Cockburn 4WD Club is aligned with the Wells and Tracks Project and actively pursues the objectives of finding, refurbishing and protecting explorer and pioneer wells.
In June 2021, in conjunction with three Members of the Mitsubishi 4WD Owners Club of WA, we travelled to the Yilgarn to rescue Kodjerning Well, one of the 26 wells built by explorer/surveyor C.C. Hunt in 1865/66 to secure a track from York to the Hampton Plains. It had been degraded since 2015, and possibly before, and was in danger of imminent collapse.
We set up camp at Moorine Rock and on Thursday afternoon refurbished the well there.
On Friday our convoy of nine vehicles travelled to Karolin Rock and removed the incorrectly placed Bicentennial plaque from there. It will be relocated to Karalee Rocks in the near future.
As part of Australia’s Bicentennial celebrations in 1988, plaques were placed at each of Hunt’s Wells as part of the York to Goldfields Heritage Trail. For unknown reasons but probably because of the similar sounding names, the plaque destined for Caroling Rocks was placed at Karolin Rock, 90 kilometres away. Bush historian and keen follower of Hunt’s exploits, Gary Arcus, noticed the out-of-place plaque when he visited Karolin Rocks in mid 2020, not long after Covid19 travel restrictions within Western Australia were lifted.
Apart from the fact that Karolin Rock was not on the Hunt Track, it is clear that the wording on the plaque referred to Carolling Rocks not Karolin Rock.
Both Karolin Rocks and Caroling Rocks are in the Shire of Yilgarn, which made coordination of the relocation of the plaque hassle free. However, the plaque will not be relocated to Carolling Rocks. The rock Hunt referred to as Caroling/Karolling in 1865-66 is actually current day Karalee Rock. However, the name Karalee wasn’t used until 1890 when recorded by surveyor N.M. Brazier. Present day Carolling Rocks are 3.4 kilometres south-south-west of Karalee. It is likely that Hunt never visited these rocks.
I had made made arrangements with Robert Bosenberg, Executive Manager Infrastructure at the Shire of Yilgarn for our IBC to be filled with 1000 litres of water at Moorine Rock (the tiny town on Great Eastern Highway). We had to meet with the Shire team there at 1100. The IBC was filled and we headed to Kodjerning Well, 13 kilometres to the north.
The fence had dropped, the gate wouldn’t open, the well was overgrown with vegetation, trees had fallen on the fence and other vegetation was crowding the area. More importantly three large holes had formed behind the wall of the well and it was unstable and unlikely to withstand many more exceptional rainfall events.
On Saturday we spent all day at Kodjerning to complete the task. Joanne and Tracey worked as hard as the men with Tracey assisting in creating a new oxymoron for the lexicon – “light mattock work”.
After two days of hard work we decided a Road Trip was in order. On Sunday morning we travelled to nearby Keokanie Rock where C.C. Hunt established a depot in 1865 while trying to find a way through to Lake Koorkoordine, north of Southern Cross.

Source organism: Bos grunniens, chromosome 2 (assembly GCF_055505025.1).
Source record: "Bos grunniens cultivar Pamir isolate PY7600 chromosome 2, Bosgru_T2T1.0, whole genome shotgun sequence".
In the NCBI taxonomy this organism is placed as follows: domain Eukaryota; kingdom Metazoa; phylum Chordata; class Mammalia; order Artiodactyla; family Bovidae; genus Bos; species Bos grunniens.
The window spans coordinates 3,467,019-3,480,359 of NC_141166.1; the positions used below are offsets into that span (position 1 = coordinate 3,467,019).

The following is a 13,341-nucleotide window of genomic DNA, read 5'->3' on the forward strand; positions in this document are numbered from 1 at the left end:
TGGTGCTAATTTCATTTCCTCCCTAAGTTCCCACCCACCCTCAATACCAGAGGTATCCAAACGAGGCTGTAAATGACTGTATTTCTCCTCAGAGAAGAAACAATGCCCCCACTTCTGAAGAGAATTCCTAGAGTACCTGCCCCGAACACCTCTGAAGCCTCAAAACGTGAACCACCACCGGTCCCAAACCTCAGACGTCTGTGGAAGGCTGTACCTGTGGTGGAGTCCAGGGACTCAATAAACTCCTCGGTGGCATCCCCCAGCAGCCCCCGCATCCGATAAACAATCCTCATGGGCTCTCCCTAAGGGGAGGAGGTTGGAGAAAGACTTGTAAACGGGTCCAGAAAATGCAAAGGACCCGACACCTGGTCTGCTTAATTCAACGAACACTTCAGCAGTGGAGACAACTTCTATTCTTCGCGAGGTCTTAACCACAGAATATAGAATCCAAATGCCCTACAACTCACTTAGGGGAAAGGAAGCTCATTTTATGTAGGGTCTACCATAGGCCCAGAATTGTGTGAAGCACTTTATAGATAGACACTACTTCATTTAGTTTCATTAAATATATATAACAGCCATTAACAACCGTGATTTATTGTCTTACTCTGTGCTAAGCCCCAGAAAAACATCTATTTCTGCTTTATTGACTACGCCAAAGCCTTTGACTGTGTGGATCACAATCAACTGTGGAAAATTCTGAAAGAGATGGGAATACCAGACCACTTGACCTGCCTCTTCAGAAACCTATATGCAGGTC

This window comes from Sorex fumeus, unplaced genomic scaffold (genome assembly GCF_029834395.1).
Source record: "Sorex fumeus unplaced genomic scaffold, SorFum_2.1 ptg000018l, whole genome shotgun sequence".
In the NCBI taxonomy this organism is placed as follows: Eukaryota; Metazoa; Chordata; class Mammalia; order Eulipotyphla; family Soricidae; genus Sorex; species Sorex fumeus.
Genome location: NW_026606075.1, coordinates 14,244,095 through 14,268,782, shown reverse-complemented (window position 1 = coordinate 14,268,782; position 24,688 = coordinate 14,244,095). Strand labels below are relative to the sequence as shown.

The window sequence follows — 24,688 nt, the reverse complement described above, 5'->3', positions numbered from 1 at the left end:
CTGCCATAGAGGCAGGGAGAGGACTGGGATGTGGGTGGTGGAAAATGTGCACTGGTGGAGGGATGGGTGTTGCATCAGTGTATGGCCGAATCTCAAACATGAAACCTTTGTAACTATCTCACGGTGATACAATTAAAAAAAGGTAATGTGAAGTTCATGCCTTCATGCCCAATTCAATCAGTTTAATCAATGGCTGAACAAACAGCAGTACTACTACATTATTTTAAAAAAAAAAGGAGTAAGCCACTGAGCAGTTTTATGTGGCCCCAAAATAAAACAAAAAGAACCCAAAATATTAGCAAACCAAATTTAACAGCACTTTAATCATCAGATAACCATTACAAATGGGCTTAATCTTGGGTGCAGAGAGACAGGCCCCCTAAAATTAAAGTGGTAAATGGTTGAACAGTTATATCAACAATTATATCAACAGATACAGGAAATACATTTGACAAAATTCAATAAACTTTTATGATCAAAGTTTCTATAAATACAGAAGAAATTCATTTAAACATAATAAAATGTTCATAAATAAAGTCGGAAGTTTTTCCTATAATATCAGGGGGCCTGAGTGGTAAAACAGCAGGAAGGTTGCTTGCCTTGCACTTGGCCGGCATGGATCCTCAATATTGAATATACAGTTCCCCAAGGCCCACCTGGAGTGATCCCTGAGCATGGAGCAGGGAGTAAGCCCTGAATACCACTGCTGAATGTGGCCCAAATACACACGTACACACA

Next stop was Sandford Rocks, a huge granite outcrop along Hunts Track.
We left Sandford Rocks to see the most recently-worked open pit at the Edna May mine at Westonia – just as they were about to blast.
It was then onto Boodallin Soak on the Westonia Commons.
We drove through the Reserve, removed a few trees from across the track, and headed to Burracoppin. Hunt’s Well at Burracoppin is at Lansdowne Hill, where a motocross track has been constructed. A sign with “Hunts Well 1865” painted on it is located at the carpark. Hunt’s Well is not there. Nor, now, is the sign.
Eight hundred metres east of the well is an Information Point about the 1800+ kilometre long Rabbit Proof Fence, surveyed and built 1901-1905. This was early but failed attempt at biosecurity – the rabbits reached the fence before it was finished. The gates and wells along the Fence are numbered from Burracoppin.
We continued along Goldfields Road to Carrabin. A great drive. Andrew’s need to refuel there created a serendipitous moment for the car lovers in the group as we were able to look in a car transporter with a difference – full of exotic and expensive automotive machinery.
On Monday we headed back to Karolin Rock to start clearing access to the well before returning home.
Scott had an appointment at Mukinbudin for a few hours hence so he stayed at Karolin, continuing to clear away overgrown vegetation. In the process he found a third well.
Clearly the three structures are linked, however, until the overgrowth is removed, how the system operated is unclear.
Thanks to Anne Brandis of Mukinbudin for coordination assistance in the planning stages of this Trip/Project.
Thanks to Club Member Steve Cook for valuable advice on how to refurbish Kodjerning Well.
© 2021 Cockburn 4WD Club and Kim Epton
1177 words and 37 photographs.
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